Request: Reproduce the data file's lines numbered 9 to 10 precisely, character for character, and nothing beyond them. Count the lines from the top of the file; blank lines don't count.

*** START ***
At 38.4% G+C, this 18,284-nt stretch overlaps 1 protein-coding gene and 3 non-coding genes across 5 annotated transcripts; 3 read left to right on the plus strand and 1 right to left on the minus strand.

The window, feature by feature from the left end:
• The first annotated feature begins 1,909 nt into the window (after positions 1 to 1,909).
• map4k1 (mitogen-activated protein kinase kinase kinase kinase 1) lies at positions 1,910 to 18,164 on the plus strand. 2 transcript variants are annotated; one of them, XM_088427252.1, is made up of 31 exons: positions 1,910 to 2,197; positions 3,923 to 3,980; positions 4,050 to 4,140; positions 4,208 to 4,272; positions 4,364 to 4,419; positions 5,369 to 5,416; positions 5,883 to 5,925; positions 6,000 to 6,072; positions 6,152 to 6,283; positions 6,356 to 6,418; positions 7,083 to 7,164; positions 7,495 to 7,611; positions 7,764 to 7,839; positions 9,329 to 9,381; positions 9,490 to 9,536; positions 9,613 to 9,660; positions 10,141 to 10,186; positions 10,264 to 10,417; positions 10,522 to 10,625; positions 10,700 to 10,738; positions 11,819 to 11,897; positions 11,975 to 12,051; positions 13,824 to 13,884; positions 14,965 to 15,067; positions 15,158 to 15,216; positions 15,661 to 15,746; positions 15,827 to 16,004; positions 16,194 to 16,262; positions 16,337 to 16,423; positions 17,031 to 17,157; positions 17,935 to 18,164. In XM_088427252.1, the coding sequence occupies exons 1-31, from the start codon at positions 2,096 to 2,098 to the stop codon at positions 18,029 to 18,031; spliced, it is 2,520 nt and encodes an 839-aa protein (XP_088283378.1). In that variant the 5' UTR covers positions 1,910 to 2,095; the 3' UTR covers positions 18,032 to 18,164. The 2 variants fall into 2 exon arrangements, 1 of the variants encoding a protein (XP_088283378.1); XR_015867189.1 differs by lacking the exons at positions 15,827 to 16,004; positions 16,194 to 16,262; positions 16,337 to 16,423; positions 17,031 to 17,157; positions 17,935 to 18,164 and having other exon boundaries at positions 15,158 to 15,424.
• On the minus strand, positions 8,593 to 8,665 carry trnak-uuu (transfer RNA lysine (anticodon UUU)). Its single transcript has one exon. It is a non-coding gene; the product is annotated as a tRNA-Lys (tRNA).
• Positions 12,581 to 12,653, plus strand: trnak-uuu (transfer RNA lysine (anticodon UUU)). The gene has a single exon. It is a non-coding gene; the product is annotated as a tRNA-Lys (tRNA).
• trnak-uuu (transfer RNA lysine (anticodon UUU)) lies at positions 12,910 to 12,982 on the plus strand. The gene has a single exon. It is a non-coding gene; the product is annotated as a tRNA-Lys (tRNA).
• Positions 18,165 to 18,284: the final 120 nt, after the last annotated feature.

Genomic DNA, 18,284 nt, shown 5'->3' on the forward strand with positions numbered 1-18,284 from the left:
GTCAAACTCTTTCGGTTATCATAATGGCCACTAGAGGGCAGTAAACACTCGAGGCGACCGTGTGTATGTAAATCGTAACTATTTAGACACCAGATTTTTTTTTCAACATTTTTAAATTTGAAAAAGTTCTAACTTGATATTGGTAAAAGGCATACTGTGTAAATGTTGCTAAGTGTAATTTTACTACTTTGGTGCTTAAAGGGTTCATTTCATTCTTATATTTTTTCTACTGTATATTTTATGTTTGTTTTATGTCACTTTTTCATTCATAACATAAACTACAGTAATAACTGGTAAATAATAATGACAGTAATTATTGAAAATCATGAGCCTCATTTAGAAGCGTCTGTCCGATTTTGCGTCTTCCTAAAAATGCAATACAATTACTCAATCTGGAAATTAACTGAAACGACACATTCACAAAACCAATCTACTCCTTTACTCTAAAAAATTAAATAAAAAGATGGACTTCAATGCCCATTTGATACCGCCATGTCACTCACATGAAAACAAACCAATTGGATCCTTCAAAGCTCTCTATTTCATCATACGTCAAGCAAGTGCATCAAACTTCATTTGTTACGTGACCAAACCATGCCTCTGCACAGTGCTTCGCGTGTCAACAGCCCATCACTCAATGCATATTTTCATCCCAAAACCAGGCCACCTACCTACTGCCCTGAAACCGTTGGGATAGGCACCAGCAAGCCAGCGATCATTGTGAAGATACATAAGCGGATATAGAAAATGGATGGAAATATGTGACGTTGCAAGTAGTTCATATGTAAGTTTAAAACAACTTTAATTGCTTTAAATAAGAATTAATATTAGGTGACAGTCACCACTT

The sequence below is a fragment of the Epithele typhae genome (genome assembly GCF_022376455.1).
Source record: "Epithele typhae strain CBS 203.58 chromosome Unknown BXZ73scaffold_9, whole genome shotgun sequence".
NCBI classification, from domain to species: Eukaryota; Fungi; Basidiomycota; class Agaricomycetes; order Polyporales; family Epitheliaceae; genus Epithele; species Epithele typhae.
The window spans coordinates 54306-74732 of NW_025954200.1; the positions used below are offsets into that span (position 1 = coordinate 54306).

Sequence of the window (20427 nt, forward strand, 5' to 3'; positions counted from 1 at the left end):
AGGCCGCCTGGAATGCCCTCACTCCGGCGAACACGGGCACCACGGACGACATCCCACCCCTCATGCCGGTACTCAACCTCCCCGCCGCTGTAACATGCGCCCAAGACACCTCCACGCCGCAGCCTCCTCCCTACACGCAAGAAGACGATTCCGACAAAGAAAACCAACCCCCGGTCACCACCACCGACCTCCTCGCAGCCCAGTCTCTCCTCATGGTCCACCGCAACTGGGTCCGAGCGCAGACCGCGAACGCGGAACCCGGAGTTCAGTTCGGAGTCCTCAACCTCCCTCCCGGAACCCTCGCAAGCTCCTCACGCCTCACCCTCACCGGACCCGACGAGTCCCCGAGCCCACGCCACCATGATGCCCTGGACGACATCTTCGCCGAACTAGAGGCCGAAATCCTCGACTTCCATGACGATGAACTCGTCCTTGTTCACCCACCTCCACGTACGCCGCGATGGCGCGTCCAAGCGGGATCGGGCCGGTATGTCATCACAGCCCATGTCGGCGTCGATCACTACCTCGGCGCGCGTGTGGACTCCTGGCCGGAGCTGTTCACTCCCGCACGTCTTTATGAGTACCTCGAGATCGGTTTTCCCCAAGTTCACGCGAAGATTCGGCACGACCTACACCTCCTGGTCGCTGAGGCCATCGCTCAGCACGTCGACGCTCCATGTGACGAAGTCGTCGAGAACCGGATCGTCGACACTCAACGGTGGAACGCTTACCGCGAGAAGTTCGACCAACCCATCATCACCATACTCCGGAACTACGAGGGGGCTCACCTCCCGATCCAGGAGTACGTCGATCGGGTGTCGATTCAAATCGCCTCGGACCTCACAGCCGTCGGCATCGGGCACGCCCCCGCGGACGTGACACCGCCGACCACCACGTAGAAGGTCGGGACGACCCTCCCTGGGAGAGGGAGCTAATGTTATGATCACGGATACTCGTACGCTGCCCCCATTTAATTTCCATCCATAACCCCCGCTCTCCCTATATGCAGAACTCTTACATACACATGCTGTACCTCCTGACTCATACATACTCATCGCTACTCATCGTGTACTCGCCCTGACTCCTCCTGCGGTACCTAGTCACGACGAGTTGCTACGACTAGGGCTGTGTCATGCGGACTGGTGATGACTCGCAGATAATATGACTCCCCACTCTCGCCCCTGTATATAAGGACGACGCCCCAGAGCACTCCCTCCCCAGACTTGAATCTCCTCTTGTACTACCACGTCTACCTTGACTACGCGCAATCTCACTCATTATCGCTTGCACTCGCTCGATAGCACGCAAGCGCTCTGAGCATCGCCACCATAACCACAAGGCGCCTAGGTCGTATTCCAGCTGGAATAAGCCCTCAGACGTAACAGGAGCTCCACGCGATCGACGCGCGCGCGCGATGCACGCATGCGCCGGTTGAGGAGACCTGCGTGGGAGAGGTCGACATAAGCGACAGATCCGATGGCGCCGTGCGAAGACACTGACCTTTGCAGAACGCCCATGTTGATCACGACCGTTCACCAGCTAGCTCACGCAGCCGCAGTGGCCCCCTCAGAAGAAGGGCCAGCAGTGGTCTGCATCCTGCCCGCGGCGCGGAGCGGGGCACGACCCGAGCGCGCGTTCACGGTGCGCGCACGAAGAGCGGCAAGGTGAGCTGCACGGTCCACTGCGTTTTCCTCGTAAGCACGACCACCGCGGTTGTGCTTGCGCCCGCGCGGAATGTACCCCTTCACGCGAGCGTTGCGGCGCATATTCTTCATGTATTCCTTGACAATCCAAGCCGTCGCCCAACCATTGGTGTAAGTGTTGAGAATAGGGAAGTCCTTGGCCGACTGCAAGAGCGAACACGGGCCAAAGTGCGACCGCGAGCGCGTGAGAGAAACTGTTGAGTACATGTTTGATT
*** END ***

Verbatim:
Genomic DNA, 18,284 nt, shown 5'->3' on the forward strand with positions numbered 1-18,284 from the left:
GTCAAACTCTTTCGGTTATCATAATGGCCACTAGAGGGCAGTAAACACTCGAGGCGACCGTGTGTATGTAAATCGTAACTATTTAGACACCAGATTTTTTTTTCAACATTTTTAAATTTGAAAAAGTTCTAACTTGATATTGGTAAAAGGCATACTGTGTAAATGTTGCTAAGTGTAATTTTACTACTTTGGTGCTTAAAGGGTTCATTTCATTCTTATATTTTTTCTACTGTATATTTTATGTTTGTTTTATGTCACTTTTTCATTCATAACATAAACTACAGTAATAACTGGTAAATAATAATGACAGTAATTATTGAAAATCATGAGCCTCATTTAGAAGCGTCTGTCCGATTTTGCGTCTTCCTAAAAATGCAATACAATTACTCAATCTGGAAATTAACTGAAACGACACATTCACAAAACCAATCTACTCCTTTACTCTAAAAAATTAAATAAAAAGATGGACTTCAATGCCCATTTGATACCGCCATGTCACTCACATGAAAACAAACCAATTGGATCCTTCAAAGCTCTCTATTTCATCATACGTCAAGCAAGTGCATCAAACTTCATTTGTTACGTGACCAAACCATGCCTCTGCACAGTGCTTCGCGTGTCAACAGCCCATCACTCAATGCATATTTTCATCCCAAAACCAGGCCACCTACCTACTGCCCTGAAACCGTTGGGATAGGCACCAGCAAGCCAGCGATCATTGTGAAGATACATAAGCGGATATAGAAAATGGATGGAAATATGTGACGTTGCAAGTAGTTCATATGTAAGTTTAAAACAACTTTAATTGCTTTAAATAAGAATTAATATTAGGTGACAGTCACCACTT